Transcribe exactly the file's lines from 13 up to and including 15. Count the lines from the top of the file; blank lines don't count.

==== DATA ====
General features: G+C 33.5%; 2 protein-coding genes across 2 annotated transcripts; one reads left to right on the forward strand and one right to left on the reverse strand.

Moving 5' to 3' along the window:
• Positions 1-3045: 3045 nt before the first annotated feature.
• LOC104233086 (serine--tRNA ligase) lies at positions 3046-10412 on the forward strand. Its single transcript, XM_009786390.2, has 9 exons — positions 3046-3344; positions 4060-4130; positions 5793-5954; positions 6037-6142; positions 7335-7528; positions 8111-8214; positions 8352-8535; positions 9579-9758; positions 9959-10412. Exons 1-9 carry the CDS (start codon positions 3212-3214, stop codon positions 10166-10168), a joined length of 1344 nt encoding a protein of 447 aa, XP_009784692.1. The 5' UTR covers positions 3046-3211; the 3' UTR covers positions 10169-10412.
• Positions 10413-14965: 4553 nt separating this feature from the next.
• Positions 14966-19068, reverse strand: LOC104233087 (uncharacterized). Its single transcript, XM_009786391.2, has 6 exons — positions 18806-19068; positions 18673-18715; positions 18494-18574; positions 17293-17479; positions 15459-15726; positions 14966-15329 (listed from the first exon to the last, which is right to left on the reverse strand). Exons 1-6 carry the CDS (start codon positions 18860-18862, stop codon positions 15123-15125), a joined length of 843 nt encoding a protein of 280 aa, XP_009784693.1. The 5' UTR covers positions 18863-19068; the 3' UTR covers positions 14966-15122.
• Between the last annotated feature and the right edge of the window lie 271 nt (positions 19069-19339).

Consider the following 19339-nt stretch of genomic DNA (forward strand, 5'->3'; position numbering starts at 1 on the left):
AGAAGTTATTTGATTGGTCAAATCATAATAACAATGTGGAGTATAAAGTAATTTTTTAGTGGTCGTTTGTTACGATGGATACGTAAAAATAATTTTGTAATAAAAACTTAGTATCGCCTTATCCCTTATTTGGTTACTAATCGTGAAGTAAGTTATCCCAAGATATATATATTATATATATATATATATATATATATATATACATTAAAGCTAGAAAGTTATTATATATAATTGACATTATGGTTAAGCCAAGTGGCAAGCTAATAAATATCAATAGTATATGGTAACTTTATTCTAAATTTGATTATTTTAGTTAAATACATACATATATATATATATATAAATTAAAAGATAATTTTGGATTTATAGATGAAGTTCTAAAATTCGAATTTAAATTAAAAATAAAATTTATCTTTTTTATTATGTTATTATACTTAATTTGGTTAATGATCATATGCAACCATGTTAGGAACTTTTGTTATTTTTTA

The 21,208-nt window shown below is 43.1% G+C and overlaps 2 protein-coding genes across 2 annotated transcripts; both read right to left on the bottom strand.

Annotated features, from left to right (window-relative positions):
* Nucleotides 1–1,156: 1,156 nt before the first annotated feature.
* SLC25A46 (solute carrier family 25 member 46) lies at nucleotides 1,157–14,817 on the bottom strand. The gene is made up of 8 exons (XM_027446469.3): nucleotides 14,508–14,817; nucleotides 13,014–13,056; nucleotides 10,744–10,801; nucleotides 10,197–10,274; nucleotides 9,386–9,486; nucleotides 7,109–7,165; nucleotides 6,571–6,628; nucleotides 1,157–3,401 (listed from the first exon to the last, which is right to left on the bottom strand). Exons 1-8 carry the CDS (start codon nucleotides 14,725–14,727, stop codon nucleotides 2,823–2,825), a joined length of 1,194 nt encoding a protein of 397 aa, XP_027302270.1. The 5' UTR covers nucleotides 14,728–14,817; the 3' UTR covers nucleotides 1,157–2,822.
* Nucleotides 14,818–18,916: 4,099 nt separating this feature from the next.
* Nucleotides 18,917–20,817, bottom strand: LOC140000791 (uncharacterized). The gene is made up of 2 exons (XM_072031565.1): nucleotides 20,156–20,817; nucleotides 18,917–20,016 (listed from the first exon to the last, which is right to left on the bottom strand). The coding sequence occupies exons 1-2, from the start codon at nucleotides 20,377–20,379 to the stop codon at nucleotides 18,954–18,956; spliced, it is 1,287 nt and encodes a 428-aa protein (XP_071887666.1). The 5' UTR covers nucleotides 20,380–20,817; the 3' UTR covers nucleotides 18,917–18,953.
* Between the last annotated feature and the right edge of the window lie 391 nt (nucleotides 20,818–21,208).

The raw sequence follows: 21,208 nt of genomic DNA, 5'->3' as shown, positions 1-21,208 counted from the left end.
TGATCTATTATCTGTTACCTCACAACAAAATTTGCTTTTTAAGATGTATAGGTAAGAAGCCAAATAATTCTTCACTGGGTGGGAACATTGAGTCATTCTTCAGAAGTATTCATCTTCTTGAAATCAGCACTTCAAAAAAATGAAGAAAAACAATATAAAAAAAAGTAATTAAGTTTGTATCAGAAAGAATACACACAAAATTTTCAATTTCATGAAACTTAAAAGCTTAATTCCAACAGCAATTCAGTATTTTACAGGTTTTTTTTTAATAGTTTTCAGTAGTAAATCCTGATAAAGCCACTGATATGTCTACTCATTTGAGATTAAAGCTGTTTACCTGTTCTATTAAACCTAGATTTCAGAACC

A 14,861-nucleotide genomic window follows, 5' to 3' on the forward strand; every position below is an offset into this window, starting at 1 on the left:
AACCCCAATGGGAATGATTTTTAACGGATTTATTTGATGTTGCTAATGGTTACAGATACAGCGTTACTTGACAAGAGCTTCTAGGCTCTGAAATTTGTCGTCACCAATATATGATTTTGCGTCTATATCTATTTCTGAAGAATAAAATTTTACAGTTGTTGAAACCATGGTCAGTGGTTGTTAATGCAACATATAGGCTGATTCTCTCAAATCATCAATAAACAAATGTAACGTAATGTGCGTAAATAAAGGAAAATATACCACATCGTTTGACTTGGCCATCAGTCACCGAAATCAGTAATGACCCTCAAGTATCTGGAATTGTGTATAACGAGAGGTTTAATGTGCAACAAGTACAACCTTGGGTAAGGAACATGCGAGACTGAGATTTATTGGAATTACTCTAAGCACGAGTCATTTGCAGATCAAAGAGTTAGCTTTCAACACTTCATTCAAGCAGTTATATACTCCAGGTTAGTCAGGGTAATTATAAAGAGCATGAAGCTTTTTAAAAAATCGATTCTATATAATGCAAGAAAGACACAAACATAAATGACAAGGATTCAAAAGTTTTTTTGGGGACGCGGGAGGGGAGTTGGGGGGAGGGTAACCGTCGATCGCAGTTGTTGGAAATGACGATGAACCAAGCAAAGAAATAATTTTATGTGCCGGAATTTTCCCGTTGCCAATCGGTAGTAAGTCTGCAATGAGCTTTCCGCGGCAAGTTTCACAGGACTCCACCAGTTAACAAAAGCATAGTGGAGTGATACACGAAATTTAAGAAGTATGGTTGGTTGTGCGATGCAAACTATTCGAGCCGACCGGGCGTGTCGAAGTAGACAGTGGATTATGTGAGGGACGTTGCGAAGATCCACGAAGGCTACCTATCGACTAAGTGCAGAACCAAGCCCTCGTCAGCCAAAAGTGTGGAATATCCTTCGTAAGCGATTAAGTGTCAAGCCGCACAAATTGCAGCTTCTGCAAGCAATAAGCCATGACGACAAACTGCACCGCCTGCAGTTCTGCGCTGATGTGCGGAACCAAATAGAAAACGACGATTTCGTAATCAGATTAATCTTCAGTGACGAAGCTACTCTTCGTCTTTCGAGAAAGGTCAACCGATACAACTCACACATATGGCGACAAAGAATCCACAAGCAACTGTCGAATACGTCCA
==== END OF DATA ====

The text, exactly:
* SLC25A46 (solute carrier family 25 member 46) lies at nucleotides 1,157–14,817 on the bottom strand. The gene is made up of 8 exons (XM_027446469.3): nucleotides 14,508–14,817; nucleotides 13,014–13,056; nucleotides 10,744–10,801; nucleotides 10,197–10,274; nucleotides 9,386–9,486; nucleotides 7,109–7,165; nucleotides 6,571–6,628; nucleotides 1,157–3,401 (listed from the first exon to the last, which is right to left on the bottom strand). Exons 1-8 carry the CDS (start codon nucleotides 14,725–14,727, stop codon nucleotides 2,823–2,825), a joined length of 1,194 nt encoding a protein of 397 aa, XP_027302270.1. The 5' UTR covers nucleotides 14,728–14,817; the 3' UTR covers nucleotides 1,157–2,822.
* Nucleotides 14,818–18,916: 4,099 nt separating this feature from the next.
* Nucleotides 18,917–20,817, bottom strand: LOC140000791 (uncharacterized). The gene is made up of 2 exons (XM_072031565.1): nucleotides 20,156–20,817; nucleotides 18,917–20,016 (listed from the first exon to the last, which is right to left on the bottom strand). The coding sequence occupies exons 1-2, from the start codon at nucleotides 20,377–20,379 to the stop codon at nucleotides 18,954–18,956; spliced, it is 1,287 nt and encodes a 428-aa protein (XP_071887666.1). The 5' UTR covers nucleotides 20,380–20,817; the 3' UTR covers nucleotides 18,917–18,953.